There’s something primal about watching food shows on TV. Or any food show. Even restaurants that have a glass pane through which you can watch the chefs in the kitchen doing their thing. It engages your attention while they ham it up. No that’s not a pun.
The business of someone setting about chopping up ingredients and turning them into masterful creations of art–truly subliminal and soul stirring to watch on the couch, while you eat instant noodles, unmindful of the irony.
I had no better example than when my partner and I had bought the kids in our apartment building a ton of firecrackers for Deepavali. They had great fun on the street. Suddenly, at 8pm, total silence. They were gone. Bags of fireworks lay unattended on the sidewalk, the starter candles drooping.
And where had all these pre-teen children gone? To watch Masterchef on TV.
For many of us, watching cooking shows or reading about food is a form of escapism. It transports us to far-off lands and exotic cuisines, allowing us to experience new flavors and dishes without leaving home.
But there's more to our love of food literature than just the escapism it provides. Food brings people together. Reading about it gives us a sense of connection. Sharing a meal is a fundamental human experience, and reading about food allows us to share in that experience–even vicariously. By reading about the foods of different regions and countries, we gain insights into their customs, cultures and traditions. So much history and indeed, social anthropology there.
On this podcast—after months of dealing with authors who have written about the ravages of war and politics and poetry’s melancholic joy—today I feel as happy as a predictable late light TV talkshow host who is about to cook Christmas turkey with Martha Stewart.
Except that my guest today is closer to Julia Child, the famous author of cookbooks and host of TV and radio shows in the US. You might remember that Meryl Streep played Julia Child in the movie Julie and Julia.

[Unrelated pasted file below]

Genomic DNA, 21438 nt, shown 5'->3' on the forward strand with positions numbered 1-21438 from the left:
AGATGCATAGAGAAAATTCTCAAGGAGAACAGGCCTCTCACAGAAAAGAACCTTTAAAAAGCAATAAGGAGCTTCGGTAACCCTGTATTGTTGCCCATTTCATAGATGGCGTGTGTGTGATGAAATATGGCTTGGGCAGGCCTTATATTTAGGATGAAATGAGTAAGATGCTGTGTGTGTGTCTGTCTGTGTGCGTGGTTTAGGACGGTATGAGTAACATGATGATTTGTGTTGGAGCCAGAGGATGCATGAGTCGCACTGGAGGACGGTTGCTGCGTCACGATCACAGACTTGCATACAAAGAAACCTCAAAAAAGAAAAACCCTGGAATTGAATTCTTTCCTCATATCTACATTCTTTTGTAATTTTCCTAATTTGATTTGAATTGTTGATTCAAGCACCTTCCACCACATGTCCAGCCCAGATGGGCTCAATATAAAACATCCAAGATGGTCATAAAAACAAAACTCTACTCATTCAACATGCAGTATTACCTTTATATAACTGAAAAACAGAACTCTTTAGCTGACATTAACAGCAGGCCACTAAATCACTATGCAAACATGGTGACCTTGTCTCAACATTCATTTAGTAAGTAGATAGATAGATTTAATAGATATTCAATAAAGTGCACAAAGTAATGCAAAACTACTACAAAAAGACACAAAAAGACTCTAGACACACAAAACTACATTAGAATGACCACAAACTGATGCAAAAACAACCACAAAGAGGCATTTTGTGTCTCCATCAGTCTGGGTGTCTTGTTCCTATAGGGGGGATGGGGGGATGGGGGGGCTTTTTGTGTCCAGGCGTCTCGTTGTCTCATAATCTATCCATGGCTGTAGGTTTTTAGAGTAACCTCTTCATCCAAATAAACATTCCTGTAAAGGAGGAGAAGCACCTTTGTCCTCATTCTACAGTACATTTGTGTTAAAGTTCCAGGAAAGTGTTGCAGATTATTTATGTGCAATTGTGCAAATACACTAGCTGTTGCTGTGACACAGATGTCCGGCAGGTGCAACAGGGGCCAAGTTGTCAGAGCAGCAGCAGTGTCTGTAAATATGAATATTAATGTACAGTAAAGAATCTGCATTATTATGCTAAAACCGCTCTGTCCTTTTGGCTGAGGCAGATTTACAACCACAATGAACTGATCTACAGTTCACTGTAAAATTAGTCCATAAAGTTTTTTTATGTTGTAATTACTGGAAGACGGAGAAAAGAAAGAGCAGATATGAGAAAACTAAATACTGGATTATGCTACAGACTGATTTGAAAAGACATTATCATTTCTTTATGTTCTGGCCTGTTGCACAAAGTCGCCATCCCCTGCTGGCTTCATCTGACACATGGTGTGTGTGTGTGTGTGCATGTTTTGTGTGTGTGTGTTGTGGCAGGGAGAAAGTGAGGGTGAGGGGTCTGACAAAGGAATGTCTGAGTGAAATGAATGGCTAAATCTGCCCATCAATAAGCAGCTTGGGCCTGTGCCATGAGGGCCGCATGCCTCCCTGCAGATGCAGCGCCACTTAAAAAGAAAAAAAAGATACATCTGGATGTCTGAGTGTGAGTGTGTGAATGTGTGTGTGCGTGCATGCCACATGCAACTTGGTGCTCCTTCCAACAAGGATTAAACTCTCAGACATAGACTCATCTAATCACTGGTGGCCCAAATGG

My guest is Karen Anand, one of India’s best known food personalities. Author of some 30 books and host of TV shows since the mid-1980s Karen has brought class to the industry in India. She is widely respected and—to my knowledge—chefs of all persuasions are known to court her opinion and her approval.
Her most recent book is intriguingly titled “Masala Memsahib” and it is a wonderful journey through giving us a window into food across India. Her expertise is honed from years of practice and her prose is that of an imaginative writer. And I am eager to talk to her about the book and about her life. So here she is. Karen Anand, welcome to The Literary City.
ABOUT KAREN ANAND
Karen Anand is widely accepted as one of India’s first food gurus. A prolific author with some 30 books published, she has been a TV host on popular food shows. Karen received the prestigious Food & Spirit Award (Trophée de l’Esprit Alimentaire) for Culture from the French Government. In 2019, she won the French Ambassadors Travel Writers Award.
Buy Masala Memsahib: https://amzn.to/3hkNywB
WHAT'S THAT WORD?!
Co-host Pranati "Pea" Madhav joins Ramjee Chandran in "What's That Word?!", where they discuss the interesting phrase, "CHERCHEZ LA FEMME". Plus they are joined by celebrity chef, Abhijit Saha.
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